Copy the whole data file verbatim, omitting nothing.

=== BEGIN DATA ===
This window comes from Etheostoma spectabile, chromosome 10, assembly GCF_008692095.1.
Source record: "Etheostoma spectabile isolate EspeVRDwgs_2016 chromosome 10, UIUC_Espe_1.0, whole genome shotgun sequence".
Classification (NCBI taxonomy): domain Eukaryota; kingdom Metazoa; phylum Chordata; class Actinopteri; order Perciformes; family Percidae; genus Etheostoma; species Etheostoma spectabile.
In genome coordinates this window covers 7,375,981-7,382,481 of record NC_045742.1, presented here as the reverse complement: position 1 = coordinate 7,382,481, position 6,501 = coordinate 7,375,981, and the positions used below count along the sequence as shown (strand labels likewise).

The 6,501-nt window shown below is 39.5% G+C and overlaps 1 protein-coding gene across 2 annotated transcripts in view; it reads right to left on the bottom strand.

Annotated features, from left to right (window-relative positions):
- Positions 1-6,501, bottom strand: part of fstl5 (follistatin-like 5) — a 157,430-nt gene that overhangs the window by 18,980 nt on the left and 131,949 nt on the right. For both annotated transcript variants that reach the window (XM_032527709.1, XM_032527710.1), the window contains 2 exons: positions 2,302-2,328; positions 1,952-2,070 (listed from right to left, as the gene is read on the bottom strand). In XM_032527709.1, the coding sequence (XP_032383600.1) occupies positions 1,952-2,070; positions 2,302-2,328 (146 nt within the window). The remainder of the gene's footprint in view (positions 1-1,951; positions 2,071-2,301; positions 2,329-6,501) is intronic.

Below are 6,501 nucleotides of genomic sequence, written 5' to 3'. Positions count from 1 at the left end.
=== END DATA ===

This window comes from Etheostoma spectabile, chromosome 10, assembly GCF_008692095.1.
Source record: "Etheostoma spectabile isolate EspeVRDwgs_2016 chromosome 10, UIUC_Espe_1.0, whole genome shotgun sequence".
Classification (NCBI taxonomy): domain Eukaryota; kingdom Metazoa; phylum Chordata; class Actinopteri; order Perciformes; family Percidae; genus Etheostoma; species Etheostoma spectabile.
In genome coordinates this window covers 7,375,981-7,382,481 of record NC_045742.1, presented here as the reverse complement: position 1 = coordinate 7,382,481, position 6,501 = coordinate 7,375,981, and the positions used below count along the sequence as shown (strand labels likewise).

The 6,501-nt window shown below is 39.5% G+C and overlaps 1 protein-coding gene across 2 annotated transcripts in view; it reads right to left on the bottom strand.

Annotated features, from left to right (window-relative positions):
- Positions 1-6,501, bottom strand: part of fstl5 (follistatin-like 5) — a 157,430-nt gene that overhangs the window by 18,980 nt on the left and 131,949 nt on the right. For both annotated transcript variants that reach the window (XM_032527709.1, XM_032527710.1), the window contains 2 exons: positions 2,302-2,328; positions 1,952-2,070 (listed from right to left, as the gene is read on the bottom strand). In XM_032527709.1, the coding sequence (XP_032383600.1) occupies positions 1,952-2,070; positions 2,302-2,328 (146 nt within the window). The remainder of the gene's footprint in view (positions 1-1,951; positions 2,071-2,301; positions 2,329-6,501) is intronic.

Below are 6,501 nucleotides of genomic sequence, written 5' to 3'. Positions count from 1 at the left end.